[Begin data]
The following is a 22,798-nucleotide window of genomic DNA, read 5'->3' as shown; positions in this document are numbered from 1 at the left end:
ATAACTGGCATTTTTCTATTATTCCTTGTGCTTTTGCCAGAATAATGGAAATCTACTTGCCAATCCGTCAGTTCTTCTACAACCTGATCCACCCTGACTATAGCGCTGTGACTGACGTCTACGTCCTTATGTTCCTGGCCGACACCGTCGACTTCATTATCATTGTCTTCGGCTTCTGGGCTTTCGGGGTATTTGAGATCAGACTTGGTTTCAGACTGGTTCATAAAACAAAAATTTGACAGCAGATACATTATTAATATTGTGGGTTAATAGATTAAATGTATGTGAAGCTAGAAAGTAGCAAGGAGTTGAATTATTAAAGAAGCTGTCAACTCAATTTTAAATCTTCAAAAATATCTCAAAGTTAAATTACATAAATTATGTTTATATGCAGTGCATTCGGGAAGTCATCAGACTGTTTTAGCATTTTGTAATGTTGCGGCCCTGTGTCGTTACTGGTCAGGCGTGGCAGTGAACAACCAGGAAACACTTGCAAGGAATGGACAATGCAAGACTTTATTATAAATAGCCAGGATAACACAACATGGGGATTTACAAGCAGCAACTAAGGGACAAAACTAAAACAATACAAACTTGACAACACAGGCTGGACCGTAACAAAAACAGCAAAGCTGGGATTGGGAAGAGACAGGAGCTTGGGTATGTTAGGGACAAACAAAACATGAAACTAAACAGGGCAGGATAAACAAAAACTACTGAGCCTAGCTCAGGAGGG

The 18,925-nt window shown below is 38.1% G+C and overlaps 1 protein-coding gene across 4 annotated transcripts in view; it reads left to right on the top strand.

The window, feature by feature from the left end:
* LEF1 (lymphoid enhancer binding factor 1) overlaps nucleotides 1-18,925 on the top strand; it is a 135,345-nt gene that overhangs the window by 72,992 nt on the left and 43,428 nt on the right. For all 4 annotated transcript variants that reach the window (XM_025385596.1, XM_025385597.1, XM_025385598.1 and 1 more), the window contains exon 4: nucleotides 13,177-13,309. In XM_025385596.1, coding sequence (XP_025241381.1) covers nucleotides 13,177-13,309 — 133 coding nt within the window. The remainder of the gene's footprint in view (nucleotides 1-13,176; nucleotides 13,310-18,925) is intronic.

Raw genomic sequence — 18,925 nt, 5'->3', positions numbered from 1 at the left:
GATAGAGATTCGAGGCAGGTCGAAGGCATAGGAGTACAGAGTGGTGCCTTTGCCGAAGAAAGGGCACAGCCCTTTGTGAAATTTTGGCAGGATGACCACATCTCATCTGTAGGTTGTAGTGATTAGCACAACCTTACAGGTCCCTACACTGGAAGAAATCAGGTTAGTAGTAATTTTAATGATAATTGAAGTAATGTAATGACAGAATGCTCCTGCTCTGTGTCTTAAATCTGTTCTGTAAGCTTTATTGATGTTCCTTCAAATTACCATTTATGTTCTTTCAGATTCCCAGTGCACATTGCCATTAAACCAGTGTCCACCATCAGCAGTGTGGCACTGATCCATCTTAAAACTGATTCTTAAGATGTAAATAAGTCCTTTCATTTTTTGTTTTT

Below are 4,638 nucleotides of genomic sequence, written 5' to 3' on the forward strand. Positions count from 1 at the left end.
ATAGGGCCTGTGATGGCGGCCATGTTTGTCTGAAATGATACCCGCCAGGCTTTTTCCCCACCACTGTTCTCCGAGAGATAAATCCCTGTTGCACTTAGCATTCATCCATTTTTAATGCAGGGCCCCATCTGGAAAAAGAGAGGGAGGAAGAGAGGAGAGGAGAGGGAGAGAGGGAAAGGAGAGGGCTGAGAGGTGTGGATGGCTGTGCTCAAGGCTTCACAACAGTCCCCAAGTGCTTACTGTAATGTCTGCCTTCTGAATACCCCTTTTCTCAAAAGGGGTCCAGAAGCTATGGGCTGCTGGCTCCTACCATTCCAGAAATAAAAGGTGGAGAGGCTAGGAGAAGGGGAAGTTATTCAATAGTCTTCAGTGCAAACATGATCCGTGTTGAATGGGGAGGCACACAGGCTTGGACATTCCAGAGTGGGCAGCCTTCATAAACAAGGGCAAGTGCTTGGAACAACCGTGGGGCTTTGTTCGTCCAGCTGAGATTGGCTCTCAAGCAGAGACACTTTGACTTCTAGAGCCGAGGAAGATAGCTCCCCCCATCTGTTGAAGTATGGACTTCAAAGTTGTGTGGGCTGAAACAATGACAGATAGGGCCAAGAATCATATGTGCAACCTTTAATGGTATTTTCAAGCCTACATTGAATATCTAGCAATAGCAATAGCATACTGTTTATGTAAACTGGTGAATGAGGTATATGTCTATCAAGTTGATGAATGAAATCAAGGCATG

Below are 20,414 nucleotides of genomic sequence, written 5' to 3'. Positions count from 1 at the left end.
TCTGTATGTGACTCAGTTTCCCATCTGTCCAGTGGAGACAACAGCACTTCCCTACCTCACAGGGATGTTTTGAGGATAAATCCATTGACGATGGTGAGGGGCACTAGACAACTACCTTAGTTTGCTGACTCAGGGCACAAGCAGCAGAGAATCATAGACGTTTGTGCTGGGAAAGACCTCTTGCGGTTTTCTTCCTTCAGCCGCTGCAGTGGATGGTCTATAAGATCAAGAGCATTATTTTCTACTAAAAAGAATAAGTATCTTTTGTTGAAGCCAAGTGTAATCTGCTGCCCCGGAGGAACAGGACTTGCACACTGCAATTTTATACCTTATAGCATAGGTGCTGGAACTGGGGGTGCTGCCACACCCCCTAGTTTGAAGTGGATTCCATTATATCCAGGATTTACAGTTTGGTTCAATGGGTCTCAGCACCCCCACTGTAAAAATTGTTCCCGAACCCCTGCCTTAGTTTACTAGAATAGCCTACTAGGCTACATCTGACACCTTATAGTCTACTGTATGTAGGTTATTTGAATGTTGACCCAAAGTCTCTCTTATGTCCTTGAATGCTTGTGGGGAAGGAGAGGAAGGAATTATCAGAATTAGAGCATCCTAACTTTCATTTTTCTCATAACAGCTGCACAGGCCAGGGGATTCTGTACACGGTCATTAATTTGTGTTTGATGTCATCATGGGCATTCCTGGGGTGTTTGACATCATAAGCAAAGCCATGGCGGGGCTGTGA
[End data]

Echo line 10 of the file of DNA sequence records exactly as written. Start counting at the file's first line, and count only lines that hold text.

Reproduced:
Below are 20,414 nucleotides of genomic sequence, written 5' to 3'. Positions count from 1 at the left end.